Solairus Aviation Thrives in a Challenging Charter Market
Charter/management firm Solairus Aviation is headquartered in the heart of downtown Petaluma, Calif., and not at an airport because employees prefer local amenities such as restaurants and shops to the relative remoteness of most airport general aviation facilities. Pilots who are visiting headquarters for training especially enjoy what downtown Petaluma has to offer, according to Solairus founder Dan Drohan.
Solairus Aviation is growing, despite significant challenges for charter/management companies, and recently the company added three more people to its East Coast charter sales team and doubled the size of its Petaluma offices. The move into the larger space is designed to accommodate recent and projected growth, according to Drohan. The Solairus fleet currently stands at 55 jets, of which about 25 are on the Solairus charter certificate and the remainder managed and flown under Part 91. Most aircraft are based on the U.S. West and East Coasts, and flight and maintenance crewmembers are based at each aircraft’s location.
Price Is King
The Great Recession and the significant drop in prices for used jets have prompted many aircraft owners to offer their jets for charter. The pendulum has shifted, Drohan explained, from customers focused on traditional parameters such as the available fleet, aircraft age and quality of the safety infrastructure to pricing. “Today, price determines everything,” he said. “I think that trend will reverse at some point and the industry will return to a focus on quality over quantity.”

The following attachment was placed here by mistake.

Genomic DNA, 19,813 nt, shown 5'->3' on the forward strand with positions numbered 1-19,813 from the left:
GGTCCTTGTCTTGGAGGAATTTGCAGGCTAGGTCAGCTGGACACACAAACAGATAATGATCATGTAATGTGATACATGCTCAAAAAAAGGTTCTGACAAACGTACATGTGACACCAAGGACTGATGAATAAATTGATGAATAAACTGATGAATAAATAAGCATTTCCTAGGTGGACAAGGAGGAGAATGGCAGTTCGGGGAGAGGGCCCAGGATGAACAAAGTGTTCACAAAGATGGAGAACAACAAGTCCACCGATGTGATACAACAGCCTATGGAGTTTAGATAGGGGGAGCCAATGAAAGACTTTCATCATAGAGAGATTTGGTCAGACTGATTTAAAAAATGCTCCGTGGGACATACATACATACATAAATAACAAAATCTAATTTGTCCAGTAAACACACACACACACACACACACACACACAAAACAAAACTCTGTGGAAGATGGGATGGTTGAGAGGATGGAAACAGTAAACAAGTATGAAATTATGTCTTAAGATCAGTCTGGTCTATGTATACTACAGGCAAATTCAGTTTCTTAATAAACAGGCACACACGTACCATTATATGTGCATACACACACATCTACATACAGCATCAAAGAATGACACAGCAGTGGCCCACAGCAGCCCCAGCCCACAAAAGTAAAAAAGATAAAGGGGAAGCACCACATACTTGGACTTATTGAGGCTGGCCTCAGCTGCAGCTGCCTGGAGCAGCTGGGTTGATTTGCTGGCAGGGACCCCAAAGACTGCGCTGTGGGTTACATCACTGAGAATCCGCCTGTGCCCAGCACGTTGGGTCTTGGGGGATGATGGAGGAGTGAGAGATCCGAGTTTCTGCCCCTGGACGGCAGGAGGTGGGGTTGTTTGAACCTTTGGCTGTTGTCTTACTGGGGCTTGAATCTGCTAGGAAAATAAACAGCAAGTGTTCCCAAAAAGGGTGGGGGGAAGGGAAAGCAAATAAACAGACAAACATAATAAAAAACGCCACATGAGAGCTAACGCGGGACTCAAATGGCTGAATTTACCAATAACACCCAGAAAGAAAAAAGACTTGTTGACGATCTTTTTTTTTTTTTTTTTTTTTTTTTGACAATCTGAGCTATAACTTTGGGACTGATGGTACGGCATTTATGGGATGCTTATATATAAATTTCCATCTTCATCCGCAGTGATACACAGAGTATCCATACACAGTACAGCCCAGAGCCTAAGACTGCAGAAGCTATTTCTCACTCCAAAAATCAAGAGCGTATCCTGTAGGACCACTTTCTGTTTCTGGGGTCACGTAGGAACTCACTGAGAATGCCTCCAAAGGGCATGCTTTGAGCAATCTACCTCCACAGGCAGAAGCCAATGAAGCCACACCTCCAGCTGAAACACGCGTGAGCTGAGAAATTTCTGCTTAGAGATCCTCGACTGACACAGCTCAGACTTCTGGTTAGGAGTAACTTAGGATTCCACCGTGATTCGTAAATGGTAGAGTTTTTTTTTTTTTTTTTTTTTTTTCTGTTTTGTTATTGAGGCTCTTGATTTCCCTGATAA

A problem facing all charter operators is that some companies are trying, as Drohan put it, “to commoditize private aviation, in an effort to disrupt the marketplace and gain market share.” While he welcomes new ways to market private aviation and make it more accessible, he worries that some efforts are devaluing a product that isn’t meant to be cheap. “I think it’s important to recognize that flying privately is not supposed to be attainable by the masses,” he explained. “At the end of the day, someone has to pay the bill to fly the [aircraft]. Cheaper doesn’t mean better when it comes to aviation, and certainly private aviation wasn’t meant to be cheap. It’s an exclusive, highly personalized, high-end luxury privilege and it should be treated as such.”
What concerns Drohan is that small charter operators are being squeezed hard to lower their prices and costs, and this could have a negative effect on safety. “How do [they] compete in a marketplace where direct operating costs are the prevailing retail rate?” he asked.
To ensure a high level of safety, said Tom Benvenuto, vice president of flight operations, “we’re constantly analyzing and reviewing our systems and procedures.” This is now a normal part of Solairus’s Safety Management System (SMS). “It’s a living organism,” he said, “like a grapevine. You nurture the vine and take care of it and it begins to grow. Before long, it’s entangled in this trellis. That is how an SMS program is; it becomes part of your company, which is ultimately part of your culture, and in our type of environment, it’s a big part of our culture.”
While the company is growing, Drohan said, “Solairus should grow only with great clients and as the direct result of being good at what we do, not just for the sake of adding N-numbers to a list. Our industry has an odd fascination with fleet size, as if it is some sort of determinant to an organization’s success. I think history supports that bigger fleets aren’t always better fleets. Unharnessed, out-of-control growth is the kiss of death in this business.”
“What I want us to be seen as is a private aviation consultant,” said Solairus marketing manager Eric Wildt. “If you’re an owner or interested in charter or maybe none of those options work but you need help speaking to a fractional, whatever you need we want to be able to provide it.”
Like most charter/management companies, Solairus buys lift from other charter operators. According to Drohan, “A significant percentage of our charter business goes onto aircraft managed by other companies.” Charter demand is great enough that more airplanes are needed, he added, “to help us meet the demand we have from our charter client base.” And while fleet growth isn’t the focus, Drohan said, he expects Solairus to experience moderate growth through 2014.